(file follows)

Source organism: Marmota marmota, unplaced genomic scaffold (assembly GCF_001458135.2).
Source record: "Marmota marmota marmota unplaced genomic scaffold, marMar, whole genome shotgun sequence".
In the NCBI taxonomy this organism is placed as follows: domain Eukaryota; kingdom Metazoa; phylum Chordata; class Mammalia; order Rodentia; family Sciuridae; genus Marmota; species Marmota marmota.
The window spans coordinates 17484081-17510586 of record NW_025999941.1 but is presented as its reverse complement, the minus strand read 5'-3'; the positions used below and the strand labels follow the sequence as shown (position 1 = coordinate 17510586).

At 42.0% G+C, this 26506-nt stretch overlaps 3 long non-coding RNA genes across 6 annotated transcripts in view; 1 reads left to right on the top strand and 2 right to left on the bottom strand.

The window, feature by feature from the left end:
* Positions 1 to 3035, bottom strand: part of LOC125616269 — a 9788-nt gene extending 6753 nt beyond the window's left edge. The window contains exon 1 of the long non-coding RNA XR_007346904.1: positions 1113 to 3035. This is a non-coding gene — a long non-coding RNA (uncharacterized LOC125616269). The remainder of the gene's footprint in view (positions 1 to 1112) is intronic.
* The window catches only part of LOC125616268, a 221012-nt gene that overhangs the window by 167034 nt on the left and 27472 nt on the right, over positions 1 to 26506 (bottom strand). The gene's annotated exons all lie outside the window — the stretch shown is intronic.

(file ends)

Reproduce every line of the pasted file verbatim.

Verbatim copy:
Source organism: Marmota marmota, unplaced genomic scaffold (assembly GCF_001458135.2).
Source record: "Marmota marmota marmota unplaced genomic scaffold, marMar, whole genome shotgun sequence".
In the NCBI taxonomy this organism is placed as follows: domain Eukaryota; kingdom Metazoa; phylum Chordata; class Mammalia; order Rodentia; family Sciuridae; genus Marmota; species Marmota marmota.
The window spans coordinates 17484081-17510586 of record NW_025999941.1 but is presented as its reverse complement, the minus strand read 5'-3'; the positions used below and the strand labels follow the sequence as shown (position 1 = coordinate 17510586).

At 42.0% G+C, this 26506-nt stretch overlaps 3 long non-coding RNA genes across 6 annotated transcripts in view; 1 reads left to right on the top strand and 2 right to left on the bottom strand.

The window, feature by feature from the left end:
* Positions 1 to 3035, bottom strand: part of LOC125616269 — a 9788-nt gene extending 6753 nt beyond the window's left edge. The window contains exon 1 of the long non-coding RNA XR_007346904.1: positions 1113 to 3035. This is a non-coding gene — a long non-coding RNA (uncharacterized LOC125616269). The remainder of the gene's footprint in view (positions 1 to 1112) is intronic.
* The window catches only part of LOC125616268, a 221012-nt gene that overhangs the window by 167034 nt on the left and 27472 nt on the right, over positions 1 to 26506 (bottom strand). The gene's annotated exons all lie outside the window — the stretch shown is intronic.